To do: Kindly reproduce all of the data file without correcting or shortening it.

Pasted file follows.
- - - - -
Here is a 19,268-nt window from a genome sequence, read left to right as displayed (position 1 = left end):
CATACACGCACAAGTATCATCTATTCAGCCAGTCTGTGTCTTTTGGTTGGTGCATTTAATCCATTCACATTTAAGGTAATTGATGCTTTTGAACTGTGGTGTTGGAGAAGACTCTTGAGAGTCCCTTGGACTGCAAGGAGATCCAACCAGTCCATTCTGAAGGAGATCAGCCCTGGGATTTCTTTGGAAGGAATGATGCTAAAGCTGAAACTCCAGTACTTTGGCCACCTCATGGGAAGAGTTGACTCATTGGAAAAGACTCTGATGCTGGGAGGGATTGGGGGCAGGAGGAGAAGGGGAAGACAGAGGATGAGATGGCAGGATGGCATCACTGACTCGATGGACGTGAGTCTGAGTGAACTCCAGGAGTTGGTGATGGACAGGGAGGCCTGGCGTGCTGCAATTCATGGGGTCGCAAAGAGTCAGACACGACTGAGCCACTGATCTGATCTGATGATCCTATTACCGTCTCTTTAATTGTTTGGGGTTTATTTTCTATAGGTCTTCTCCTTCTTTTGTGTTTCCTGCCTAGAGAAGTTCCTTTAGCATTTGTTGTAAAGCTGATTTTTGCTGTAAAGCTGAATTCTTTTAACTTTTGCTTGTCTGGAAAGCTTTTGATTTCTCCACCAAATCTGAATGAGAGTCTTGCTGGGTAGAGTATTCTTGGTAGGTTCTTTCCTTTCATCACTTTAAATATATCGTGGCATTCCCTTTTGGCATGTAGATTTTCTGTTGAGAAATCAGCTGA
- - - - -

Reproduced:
Here is a 19,268-nt window from a genome sequence, read left to right as displayed (position 1 = left end):
CATACACGCACAAGTATCATCTATTCAGCCAGTCTGTGTCTTTTGGTTGGTGCATTTAATCCATTCACATTTAAGGTAATTGATGCTTTTGAACTGTGGTGTTGGAGAAGACTCTTGAGAGTCCCTTGGACTGCAAGGAGATCCAACCAGTCCATTCTGAAGGAGATCAGCCCTGGGATTTCTTTGGAAGGAATGATGCTAAAGCTGAAACTCCAGTACTTTGGCCACCTCATGGGAAGAGTTGACTCATTGGAAAAGACTCTGATGCTGGGAGGGATTGGGGGCAGGAGGAGAAGGGGAAGACAGAGGATGAGATGGCAGGATGGCATCACTGACTCGATGGACGTGAGTCTGAGTGAACTCCAGGAGTTGGTGATGGACAGGGAGGCCTGGCGTGCTGCAATTCATGGGGTCGCAAAGAGTCAGACACGACTGAGCCACTGATCTGATCTGATGATCCTATTACCGTCTCTTTAATTGTTTGGGGTTTATTTTCTATAGGTCTTCTCCTTCTTTTGTGTTTCCTGCCTAGAGAAGTTCCTTTAGCATTTGTTGTAAAGCTGATTTTTGCTGTAAAGCTGAATTCTTTTAACTTTTGCTTGTCTGGAAAGCTTTTGATTTCTCCACCAAATCTGAATGAGAGTCTTGCTGGGTAGAGTATTCTTGGTAGGTTCTTTCCTTTCATCACTTTAAATATATCGTGGCATTCCCTTTTGGCATGTAGATTTTCTGTTGAGAAATCAGCTGA